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Reviews of systematic results have proved enormously useful in routine clinical practice. However, the uncritical application of the overall results of systematic reviews to clinical decisions about individual patients can sometimes do more harm than good. Clinical syndromes are often complex, with considerable pathological heterogeneity, and the likely balance of the risks and benefits of interventions can be difficult to judge on an individual patient basis. Active involvement of experienced clinicians is essential in the planning, reporting, and interpretation of reviews. Detailed consideration should be given to the possibility of diagnostic or pathological heterogeneity within the clinical trials included in the review or between the trial patients and patients seen in routine clinical practice. For treatments that have significant risk of harm or treatments that are particularly costly, meta-analysis of individual patient data with stratification by baseline risk is sometimes helpful in targeting treatment appropriately in routine clinical practice.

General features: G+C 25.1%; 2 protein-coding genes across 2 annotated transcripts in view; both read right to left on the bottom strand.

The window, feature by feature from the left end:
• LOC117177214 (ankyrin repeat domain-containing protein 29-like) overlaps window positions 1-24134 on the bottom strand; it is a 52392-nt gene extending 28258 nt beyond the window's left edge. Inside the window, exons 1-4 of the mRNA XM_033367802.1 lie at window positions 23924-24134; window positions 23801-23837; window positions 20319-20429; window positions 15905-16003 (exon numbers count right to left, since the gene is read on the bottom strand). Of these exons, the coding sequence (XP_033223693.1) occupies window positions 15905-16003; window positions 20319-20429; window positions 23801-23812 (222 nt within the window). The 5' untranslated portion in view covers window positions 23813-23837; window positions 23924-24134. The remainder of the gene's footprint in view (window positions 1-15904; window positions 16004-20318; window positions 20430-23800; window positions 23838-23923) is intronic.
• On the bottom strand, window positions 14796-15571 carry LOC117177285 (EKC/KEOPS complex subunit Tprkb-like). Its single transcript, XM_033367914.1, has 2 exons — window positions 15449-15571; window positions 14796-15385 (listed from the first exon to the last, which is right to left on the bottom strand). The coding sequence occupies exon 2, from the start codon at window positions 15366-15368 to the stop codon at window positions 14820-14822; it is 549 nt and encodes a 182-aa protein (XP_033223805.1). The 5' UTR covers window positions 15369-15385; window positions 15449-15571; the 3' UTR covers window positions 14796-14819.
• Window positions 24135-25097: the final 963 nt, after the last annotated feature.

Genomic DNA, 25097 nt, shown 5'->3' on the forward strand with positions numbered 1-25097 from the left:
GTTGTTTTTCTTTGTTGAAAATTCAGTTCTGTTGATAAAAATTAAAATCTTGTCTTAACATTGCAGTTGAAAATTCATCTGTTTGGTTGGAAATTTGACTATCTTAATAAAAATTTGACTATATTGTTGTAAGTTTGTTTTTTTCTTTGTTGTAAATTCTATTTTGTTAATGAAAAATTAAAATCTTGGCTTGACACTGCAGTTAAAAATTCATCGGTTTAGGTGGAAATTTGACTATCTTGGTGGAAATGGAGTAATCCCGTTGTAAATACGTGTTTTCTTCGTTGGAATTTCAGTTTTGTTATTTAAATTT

Original publication

DOI

10.1177/01678702025002005

Type

Journal article

Journal

Eval Health Prof

Publication Date

06/2002

Volume

25

Pages

200 - 209

Keywords

Attitude of Health Personnel, Clinical Trials as Topic, Decision Making, Humans, Review Literature as Topic